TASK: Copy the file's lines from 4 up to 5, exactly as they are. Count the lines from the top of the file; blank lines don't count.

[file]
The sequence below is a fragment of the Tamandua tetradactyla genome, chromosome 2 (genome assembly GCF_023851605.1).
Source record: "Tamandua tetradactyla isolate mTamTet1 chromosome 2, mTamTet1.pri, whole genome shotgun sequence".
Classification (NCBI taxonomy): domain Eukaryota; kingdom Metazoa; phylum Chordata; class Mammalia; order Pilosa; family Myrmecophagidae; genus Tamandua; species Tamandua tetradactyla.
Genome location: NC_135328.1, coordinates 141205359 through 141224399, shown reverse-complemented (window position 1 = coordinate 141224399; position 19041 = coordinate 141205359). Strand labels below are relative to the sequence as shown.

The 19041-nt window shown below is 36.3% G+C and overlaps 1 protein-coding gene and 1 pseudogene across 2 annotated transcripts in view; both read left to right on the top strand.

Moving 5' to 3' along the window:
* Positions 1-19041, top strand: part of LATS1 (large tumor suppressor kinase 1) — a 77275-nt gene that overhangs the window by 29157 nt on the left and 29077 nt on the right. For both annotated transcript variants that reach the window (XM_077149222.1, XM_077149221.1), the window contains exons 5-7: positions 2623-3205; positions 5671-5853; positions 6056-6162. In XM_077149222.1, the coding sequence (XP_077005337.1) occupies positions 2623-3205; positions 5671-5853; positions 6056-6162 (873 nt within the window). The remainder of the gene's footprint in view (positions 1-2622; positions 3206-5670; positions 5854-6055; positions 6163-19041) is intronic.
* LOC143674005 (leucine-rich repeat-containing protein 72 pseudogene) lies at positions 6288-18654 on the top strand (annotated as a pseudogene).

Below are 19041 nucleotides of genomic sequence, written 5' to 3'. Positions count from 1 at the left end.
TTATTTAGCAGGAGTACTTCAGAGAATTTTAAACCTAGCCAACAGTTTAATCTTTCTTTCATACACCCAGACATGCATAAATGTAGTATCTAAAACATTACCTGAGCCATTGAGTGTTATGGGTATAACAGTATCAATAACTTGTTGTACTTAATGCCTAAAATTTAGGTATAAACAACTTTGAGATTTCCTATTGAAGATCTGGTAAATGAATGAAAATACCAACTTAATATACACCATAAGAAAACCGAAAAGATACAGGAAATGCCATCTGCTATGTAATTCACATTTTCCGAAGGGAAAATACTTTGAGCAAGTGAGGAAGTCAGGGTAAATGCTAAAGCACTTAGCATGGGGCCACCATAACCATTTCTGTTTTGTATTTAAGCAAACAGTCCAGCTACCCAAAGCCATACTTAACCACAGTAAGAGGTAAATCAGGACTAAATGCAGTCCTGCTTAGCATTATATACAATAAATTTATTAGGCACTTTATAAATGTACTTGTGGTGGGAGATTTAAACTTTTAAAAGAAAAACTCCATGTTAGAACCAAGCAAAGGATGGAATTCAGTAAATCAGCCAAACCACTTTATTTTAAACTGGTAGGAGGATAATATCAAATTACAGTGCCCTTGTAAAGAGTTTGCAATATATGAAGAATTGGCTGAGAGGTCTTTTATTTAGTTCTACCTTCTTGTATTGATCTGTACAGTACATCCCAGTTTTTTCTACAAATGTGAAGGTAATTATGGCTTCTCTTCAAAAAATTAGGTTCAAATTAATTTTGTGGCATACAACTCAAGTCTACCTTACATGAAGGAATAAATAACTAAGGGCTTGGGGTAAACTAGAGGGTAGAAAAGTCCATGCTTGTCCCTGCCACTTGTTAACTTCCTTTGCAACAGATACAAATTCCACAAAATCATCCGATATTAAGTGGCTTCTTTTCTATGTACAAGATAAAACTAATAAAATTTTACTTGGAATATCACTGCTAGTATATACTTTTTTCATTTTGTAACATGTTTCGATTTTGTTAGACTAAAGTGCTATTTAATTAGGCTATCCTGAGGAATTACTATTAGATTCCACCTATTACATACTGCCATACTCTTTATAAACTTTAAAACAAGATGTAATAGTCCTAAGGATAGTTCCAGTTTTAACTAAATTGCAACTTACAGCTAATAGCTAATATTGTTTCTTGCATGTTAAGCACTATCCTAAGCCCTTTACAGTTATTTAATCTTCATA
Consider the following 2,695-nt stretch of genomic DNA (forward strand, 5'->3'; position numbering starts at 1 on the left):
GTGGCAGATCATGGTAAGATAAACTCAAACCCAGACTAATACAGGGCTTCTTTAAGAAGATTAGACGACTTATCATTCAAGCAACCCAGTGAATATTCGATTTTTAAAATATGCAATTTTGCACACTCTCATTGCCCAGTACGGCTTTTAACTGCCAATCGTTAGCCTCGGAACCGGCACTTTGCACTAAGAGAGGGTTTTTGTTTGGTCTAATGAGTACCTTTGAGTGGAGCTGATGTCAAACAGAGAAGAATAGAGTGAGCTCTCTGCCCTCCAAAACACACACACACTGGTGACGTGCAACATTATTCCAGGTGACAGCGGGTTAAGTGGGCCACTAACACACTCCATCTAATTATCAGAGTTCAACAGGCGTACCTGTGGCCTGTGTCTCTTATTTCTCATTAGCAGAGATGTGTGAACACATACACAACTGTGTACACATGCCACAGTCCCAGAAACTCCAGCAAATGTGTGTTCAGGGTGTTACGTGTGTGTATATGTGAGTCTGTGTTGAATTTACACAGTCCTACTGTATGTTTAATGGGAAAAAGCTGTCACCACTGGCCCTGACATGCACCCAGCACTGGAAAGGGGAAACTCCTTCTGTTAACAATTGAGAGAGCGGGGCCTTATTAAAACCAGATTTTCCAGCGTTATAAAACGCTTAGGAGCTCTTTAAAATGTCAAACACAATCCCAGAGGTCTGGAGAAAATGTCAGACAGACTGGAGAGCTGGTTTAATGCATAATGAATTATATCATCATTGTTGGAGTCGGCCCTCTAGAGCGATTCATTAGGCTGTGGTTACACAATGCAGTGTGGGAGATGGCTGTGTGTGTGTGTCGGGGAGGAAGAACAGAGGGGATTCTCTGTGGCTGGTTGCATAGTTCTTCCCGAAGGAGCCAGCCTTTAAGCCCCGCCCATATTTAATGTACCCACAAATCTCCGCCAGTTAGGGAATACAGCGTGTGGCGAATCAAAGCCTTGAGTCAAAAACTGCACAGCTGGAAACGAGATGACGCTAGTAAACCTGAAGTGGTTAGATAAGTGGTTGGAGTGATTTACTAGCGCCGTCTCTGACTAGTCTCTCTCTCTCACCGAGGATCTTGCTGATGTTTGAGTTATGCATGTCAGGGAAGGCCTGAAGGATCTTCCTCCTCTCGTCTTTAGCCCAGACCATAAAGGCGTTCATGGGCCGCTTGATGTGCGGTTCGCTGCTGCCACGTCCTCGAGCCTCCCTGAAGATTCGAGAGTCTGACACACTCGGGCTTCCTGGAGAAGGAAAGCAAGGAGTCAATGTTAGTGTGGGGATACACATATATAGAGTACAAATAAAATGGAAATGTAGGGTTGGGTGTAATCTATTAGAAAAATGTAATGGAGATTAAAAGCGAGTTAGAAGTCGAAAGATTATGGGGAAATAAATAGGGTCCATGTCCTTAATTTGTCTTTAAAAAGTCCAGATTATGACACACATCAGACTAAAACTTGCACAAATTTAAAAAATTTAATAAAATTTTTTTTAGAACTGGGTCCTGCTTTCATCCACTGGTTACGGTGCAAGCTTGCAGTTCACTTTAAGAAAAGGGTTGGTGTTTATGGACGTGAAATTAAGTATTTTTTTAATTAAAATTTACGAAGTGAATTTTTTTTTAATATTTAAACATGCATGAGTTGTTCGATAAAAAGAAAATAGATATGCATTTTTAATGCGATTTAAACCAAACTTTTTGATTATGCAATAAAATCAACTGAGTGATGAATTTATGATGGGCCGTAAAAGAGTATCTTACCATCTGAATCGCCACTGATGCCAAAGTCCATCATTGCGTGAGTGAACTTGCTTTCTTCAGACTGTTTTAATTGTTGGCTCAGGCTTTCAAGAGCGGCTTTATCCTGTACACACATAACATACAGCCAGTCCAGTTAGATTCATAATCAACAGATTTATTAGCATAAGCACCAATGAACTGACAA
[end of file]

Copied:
Genome location: NC_135328.1, coordinates 141205359 through 141224399, shown reverse-complemented (window position 1 = coordinate 141224399; position 19041 = coordinate 141205359). Strand labels below are relative to the sequence as shown.

The 19041-nt window shown below is 36.3% G+C and overlaps 1 protein-coding gene and 1 pseudogene across 2 annotated transcripts in view; both read left to right on the top strand.